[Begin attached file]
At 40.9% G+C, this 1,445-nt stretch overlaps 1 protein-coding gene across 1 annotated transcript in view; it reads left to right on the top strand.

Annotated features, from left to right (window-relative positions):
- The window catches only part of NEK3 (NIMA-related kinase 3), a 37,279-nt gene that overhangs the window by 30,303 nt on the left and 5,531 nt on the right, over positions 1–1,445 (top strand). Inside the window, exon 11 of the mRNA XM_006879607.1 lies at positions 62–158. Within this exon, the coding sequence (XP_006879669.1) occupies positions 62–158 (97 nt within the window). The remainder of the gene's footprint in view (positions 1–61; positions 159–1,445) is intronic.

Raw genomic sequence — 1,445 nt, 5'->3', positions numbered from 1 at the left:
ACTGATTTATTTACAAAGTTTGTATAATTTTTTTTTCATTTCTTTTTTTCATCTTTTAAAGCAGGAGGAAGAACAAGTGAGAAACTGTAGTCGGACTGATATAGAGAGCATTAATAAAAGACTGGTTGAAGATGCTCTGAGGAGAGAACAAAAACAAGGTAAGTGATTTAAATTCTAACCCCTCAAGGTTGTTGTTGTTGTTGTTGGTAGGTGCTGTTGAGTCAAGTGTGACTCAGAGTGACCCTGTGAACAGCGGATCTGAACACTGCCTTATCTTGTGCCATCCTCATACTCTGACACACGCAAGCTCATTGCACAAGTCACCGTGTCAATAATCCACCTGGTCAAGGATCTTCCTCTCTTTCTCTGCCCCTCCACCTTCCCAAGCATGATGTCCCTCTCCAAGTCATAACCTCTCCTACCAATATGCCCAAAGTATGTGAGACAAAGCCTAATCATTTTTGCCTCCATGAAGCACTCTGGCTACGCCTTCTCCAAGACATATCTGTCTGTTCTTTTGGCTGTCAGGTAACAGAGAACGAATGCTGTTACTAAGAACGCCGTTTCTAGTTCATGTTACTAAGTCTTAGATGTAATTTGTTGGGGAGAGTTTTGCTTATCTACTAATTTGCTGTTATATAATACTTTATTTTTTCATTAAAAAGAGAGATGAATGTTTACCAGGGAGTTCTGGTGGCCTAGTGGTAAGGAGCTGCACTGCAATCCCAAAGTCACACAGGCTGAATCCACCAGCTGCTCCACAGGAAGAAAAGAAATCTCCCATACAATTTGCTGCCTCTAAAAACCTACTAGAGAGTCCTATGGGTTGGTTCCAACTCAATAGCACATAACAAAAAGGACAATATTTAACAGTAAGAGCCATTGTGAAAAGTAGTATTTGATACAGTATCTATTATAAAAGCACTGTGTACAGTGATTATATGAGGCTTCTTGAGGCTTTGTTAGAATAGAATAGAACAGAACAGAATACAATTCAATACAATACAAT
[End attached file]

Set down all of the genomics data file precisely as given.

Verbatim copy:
At 40.9% G+C, this 1,445-nt stretch overlaps 1 protein-coding gene across 1 annotated transcript in view; it reads left to right on the top strand.

Annotated features, from left to right (window-relative positions):
- The window catches only part of NEK3 (NIMA-related kinase 3), a 37,279-nt gene that overhangs the window by 30,303 nt on the left and 5,531 nt on the right, over positions 1–1,445 (top strand). Inside the window, exon 11 of the mRNA XM_006879607.1 lies at positions 62–158. Within this exon, the coding sequence (XP_006879669.1) occupies positions 62–158 (97 nt within the window). The remainder of the gene's footprint in view (positions 1–61; positions 159–1,445) is intronic.

Raw genomic sequence — 1,445 nt, 5'->3', positions numbered from 1 at the left:
ACTGATTTATTTACAAAGTTTGTATAATTTTTTTTTCATTTCTTTTTTTCATCTTTTAAAGCAGGAGGAAGAACAAGTGAGAAACTGTAGTCGGACTGATATAGAGAGCATTAATAAAAGACTGGTTGAAGATGCTCTGAGGAGAGAACAAAAACAAGGTAAGTGATTTAAATTCTAACCCCTCAAGGTTGTTGTTGTTGTTGTTGGTAGGTGCTGTTGAGTCAAGTGTGACTCAGAGTGACCCTGTGAACAGCGGATCTGAACACTGCCTTATCTTGTGCCATCCTCATACTCTGACACACGCAAGCTCATTGCACAAGTCACCGTGTCAATAATCCACCTGGTCAAGGATCTTCCTCTCTTTCTCTGCCCCTCCACCTTCCCAAGCATGATGTCCCTCTCCAAGTCATAACCTCTCCTACCAATATGCCCAAAGTATGTGAGACAAAGCCTAATCATTTTTGCCTCCATGAAGCACTCTGGCTACGCCTTCTCCAAGACATATCTGTCTGTTCTTTTGGCTGTCAGGTAACAGAGAACGAATGCTGTTACTAAGAACGCCGTTTCTAGTTCATGTTACTAAGTCTTAGATGTAATTTGTTGGGGAGAGTTTTGCTTATCTACTAATTTGCTGTTATATAATACTTTATTTTTTCATTAAAAAGAGAGATGAATGTTTACCAGGGAGTTCTGGTGGCCTAGTGGTAAGGAGCTGCACTGCAATCCCAAAGTCACACAGGCTGAATCCACCAGCTGCTCCACAGGAAGAAAAGAAATCTCCCATACAATTTGCTGCCTCTAAAAACCTACTAGAGAGTCCTATGGGTTGGTTCCAACTCAATAGCACATAACAAAAAGGACAATATTTAACAGTAAGAGCCATTGTGAAAAGTAGTATTTGATACAGTATCTATTATAAAAGCACTGTGTACAGTGATTATATGAGGCTTCTTGAGGCTTTGTTAGAATAGAATAGAACAGAACAGAATACAATTCAATACAATACAAT